As game theory has learned, coordination cannot be achieved without trust, and trust requires honesty. To be honest, you have to be aware of yourself. Evaluate your business plan, anticipate possible questions and criticisms, carry out adequate market research and brand analysis, and above all, know your weaknesses. Only then can you effectively communicate the strengths and weaknesses of your business and offer potential solutions before any difficult questions. Giving the other party information is your most powerful tactic as a beginner negotiator and the best way to foster lasting, mutually beneficial relationships.

2. Keep all communications brief and to the point

An effective communicator breaks down complex topics into brief information acceptable to others. Extraneous language won’t save you at the bargaining table, and that’s why all companies should have a well-defined mission statement and core message. These documents help founders prepare and present their business as accurately as possible, leaving little to no confusion for the listening party. Key messages, a mission statement, and the company’s vision all help demonstrate how the company is filling a market gap and solving real, tangible problems.

3. Know when to push back and when to back off

Flexible thinkers make good business partners because it can be hard to take criticism, especially when you’re running a startup after sacrificing your free time, job security, and sanity to pursue your calling. That said, receiving criticism is an opportunity to show your ability to adapt to new challenges. It can be tempting to immediately quash harsh criticism, but denying what the other party believes to be true can make you appear naive and careless. Although they may say things you might not want to hear, your investors, advisors and other key stakeholders will prove to be your best long-term support system. Instead, listening and providing solutions to the problems they identify makes a more persuasive argument and demonstrates that you are a solution-focused leader. The world is filled with enough stubborn people – if you can see things from another person’s perspective, you’ll stand out from the crowd. Instead of wishing the deal went smoothly, challenge yourself to find value in dissenting opinions.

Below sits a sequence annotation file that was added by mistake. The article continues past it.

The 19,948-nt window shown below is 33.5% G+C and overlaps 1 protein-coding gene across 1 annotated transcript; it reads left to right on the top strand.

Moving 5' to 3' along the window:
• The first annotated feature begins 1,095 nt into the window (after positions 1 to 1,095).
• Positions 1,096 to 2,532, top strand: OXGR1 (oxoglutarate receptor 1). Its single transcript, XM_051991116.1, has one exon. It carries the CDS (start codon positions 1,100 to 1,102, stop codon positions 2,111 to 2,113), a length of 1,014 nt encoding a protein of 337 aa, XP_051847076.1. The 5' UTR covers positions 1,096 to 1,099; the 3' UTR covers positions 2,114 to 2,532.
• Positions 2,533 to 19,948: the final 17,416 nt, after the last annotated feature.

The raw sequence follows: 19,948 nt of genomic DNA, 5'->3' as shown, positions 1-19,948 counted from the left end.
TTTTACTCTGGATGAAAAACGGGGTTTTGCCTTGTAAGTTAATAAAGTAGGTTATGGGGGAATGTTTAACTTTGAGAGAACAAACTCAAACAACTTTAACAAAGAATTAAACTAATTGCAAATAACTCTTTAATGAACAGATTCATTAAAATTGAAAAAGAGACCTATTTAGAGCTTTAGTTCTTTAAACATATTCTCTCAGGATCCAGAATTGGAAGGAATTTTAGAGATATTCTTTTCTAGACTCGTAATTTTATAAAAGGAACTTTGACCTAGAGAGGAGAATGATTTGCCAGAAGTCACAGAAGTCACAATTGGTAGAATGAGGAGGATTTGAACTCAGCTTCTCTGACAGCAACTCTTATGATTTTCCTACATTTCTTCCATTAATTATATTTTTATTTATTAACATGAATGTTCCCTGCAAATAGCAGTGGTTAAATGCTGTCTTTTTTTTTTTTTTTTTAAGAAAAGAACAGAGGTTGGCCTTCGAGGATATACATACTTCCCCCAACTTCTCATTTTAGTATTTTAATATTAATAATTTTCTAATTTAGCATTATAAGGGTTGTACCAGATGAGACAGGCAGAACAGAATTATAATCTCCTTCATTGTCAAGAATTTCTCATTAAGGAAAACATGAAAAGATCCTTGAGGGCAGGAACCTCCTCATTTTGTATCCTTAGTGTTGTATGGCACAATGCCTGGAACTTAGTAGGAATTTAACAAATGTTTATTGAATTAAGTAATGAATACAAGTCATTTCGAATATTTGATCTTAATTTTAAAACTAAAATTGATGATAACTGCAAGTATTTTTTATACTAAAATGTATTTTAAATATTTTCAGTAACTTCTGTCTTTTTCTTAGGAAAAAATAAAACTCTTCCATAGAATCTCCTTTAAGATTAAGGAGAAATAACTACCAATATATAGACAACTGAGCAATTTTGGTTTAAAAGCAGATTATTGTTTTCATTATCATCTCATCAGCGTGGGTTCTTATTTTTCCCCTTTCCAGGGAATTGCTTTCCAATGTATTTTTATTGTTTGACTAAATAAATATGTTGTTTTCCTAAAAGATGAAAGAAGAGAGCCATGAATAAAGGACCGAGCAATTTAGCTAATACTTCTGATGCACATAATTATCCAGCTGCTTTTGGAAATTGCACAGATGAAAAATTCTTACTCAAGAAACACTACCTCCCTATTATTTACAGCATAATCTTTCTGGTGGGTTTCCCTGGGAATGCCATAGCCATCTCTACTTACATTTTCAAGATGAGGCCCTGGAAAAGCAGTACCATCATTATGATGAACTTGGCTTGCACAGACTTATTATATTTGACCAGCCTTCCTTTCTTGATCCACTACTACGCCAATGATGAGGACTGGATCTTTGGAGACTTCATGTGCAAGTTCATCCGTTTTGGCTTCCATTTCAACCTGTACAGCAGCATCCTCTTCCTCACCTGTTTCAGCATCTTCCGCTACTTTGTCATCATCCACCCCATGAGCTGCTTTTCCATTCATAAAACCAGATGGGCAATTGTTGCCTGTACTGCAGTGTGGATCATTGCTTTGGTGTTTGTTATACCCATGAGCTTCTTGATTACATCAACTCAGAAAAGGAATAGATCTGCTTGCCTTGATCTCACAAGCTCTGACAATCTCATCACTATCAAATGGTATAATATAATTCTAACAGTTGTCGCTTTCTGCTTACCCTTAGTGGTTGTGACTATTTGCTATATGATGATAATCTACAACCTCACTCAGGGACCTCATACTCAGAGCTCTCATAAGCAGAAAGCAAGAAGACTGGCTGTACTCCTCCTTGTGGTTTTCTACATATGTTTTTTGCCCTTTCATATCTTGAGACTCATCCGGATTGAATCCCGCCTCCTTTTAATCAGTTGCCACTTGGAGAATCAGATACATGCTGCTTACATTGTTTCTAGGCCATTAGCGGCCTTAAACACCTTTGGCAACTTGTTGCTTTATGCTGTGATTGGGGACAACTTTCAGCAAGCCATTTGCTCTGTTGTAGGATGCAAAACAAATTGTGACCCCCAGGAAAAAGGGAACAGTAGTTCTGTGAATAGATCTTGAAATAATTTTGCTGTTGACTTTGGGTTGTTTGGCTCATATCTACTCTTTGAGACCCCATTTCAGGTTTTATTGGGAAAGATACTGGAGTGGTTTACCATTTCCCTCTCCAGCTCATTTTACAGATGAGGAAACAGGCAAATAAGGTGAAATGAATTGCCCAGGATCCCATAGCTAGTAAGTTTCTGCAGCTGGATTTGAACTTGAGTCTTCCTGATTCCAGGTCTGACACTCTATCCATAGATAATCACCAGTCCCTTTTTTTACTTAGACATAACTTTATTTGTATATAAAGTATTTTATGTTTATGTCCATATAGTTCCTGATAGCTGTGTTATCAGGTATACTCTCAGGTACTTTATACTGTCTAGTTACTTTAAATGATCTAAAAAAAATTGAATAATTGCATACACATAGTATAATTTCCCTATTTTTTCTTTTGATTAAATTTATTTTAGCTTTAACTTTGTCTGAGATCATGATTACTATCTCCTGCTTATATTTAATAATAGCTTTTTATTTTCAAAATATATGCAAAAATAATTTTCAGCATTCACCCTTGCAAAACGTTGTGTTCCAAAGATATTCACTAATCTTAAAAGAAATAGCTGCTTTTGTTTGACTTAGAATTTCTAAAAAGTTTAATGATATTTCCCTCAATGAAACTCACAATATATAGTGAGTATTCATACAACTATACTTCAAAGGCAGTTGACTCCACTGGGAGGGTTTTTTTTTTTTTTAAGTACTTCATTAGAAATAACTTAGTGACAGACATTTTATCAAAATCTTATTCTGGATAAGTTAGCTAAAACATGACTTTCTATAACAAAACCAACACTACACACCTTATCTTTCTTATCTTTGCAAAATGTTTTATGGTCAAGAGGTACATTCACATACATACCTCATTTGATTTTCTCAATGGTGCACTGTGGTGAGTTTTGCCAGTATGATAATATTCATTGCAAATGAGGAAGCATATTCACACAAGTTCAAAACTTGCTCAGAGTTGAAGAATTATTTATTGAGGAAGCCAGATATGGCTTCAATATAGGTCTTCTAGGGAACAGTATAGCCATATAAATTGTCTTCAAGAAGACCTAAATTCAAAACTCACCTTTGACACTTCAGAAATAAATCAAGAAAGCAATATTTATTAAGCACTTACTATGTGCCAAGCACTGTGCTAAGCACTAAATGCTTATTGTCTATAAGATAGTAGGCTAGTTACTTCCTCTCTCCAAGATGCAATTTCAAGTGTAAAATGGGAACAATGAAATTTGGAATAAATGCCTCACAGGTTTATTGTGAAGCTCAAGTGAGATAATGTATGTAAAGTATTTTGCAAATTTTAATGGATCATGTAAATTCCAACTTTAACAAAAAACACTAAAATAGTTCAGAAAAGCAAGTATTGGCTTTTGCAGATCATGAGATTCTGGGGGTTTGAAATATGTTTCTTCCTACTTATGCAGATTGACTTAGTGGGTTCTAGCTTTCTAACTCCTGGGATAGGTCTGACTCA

End of Game

When you’re building a project from scratch, it can be hard to find people who share your vision. Entering into negotiations with an investor or business partner is a stressful business, and it can be tempting to exaggerate your strengths and dismiss criticism. However, the more you try to hide the stakes of your business, the more suspicious you will appear vis-à-vis potential collaborators, and the less likely you will be to establish a working relationship with them. Following the logic of game theory, effective communication is the key to forging lasting business relationships and closing favorable deals. Next time you’re at the negotiating table, remember this: keep it honest, brief, and most importantly, keep it real.

The views and opinions expressed herein are the views and opinions of the author and do not necessarily reflect those of Nasdaq, Inc.

Sharon D. Cole